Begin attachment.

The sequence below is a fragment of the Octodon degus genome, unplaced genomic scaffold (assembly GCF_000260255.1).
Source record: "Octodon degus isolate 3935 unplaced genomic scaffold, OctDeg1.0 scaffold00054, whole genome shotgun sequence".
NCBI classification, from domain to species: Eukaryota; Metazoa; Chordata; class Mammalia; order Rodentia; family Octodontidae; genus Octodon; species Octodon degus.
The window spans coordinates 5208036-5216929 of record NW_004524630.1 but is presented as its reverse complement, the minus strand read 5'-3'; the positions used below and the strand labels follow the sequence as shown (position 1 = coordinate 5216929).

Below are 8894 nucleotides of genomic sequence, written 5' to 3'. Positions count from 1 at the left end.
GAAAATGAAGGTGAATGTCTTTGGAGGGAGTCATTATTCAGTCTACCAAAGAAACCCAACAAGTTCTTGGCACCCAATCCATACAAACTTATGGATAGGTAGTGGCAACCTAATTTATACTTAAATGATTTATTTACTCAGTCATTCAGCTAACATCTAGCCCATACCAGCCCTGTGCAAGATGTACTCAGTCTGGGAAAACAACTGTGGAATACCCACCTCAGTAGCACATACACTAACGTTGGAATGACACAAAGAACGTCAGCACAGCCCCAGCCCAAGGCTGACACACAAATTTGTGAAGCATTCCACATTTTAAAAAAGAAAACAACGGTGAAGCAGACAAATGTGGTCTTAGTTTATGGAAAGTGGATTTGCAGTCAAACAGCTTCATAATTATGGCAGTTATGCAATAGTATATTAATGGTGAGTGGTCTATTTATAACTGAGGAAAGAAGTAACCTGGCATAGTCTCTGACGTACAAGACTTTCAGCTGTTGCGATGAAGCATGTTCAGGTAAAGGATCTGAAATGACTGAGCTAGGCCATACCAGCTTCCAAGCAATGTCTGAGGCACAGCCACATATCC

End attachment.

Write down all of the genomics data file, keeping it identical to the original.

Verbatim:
The sequence below is a fragment of the Octodon degus genome, unplaced genomic scaffold (assembly GCF_000260255.1).
Source record: "Octodon degus isolate 3935 unplaced genomic scaffold, OctDeg1.0 scaffold00054, whole genome shotgun sequence".
NCBI classification, from domain to species: Eukaryota; Metazoa; Chordata; class Mammalia; order Rodentia; family Octodontidae; genus Octodon; species Octodon degus.
The window spans coordinates 5208036-5216929 of record NW_004524630.1 but is presented as its reverse complement, the minus strand read 5'-3'; the positions used below and the strand labels follow the sequence as shown (position 1 = coordinate 5216929).

Below are 8894 nucleotides of genomic sequence, written 5' to 3'. Positions count from 1 at the left end.
GAAAATGAAGGTGAATGTCTTTGGAGGGAGTCATTATTCAGTCTACCAAAGAAACCCAACAAGTTCTTGGCACCCAATCCATACAAACTTATGGATAGGTAGTGGCAACCTAATTTATACTTAAATGATTTATTTACTCAGTCATTCAGCTAACATCTAGCCCATACCAGCCCTGTGCAAGATGTACTCAGTCTGGGAAAACAACTGTGGAATACCCACCTCAGTAGCACATACACTAACGTTGGAATGACACAAAGAACGTCAGCACAGCCCCAGCCCAAGGCTGACACACAAATTTGTGAAGCATTCCACATTTTAAAAAAGAAAACAACGGTGAAGCAGACAAATGTGGTCTTAGTTTATGGAAAGTGGATTTGCAGTCAAACAGCTTCATAATTATGGCAGTTATGCAATAGTATATTAATGGTGAGTGGTCTATTTATAACTGAGGAAAGAAGTAACCTGGCATAGTCTCTGACGTACAAGACTTTCAGCTGTTGCGATGAAGCATGTTCAGGTAAAGGATCTGAAATGACTGAGCTAGGCCATACCAGCTTCCAAGCAATGTCTGAGGCACAGCCACATATCC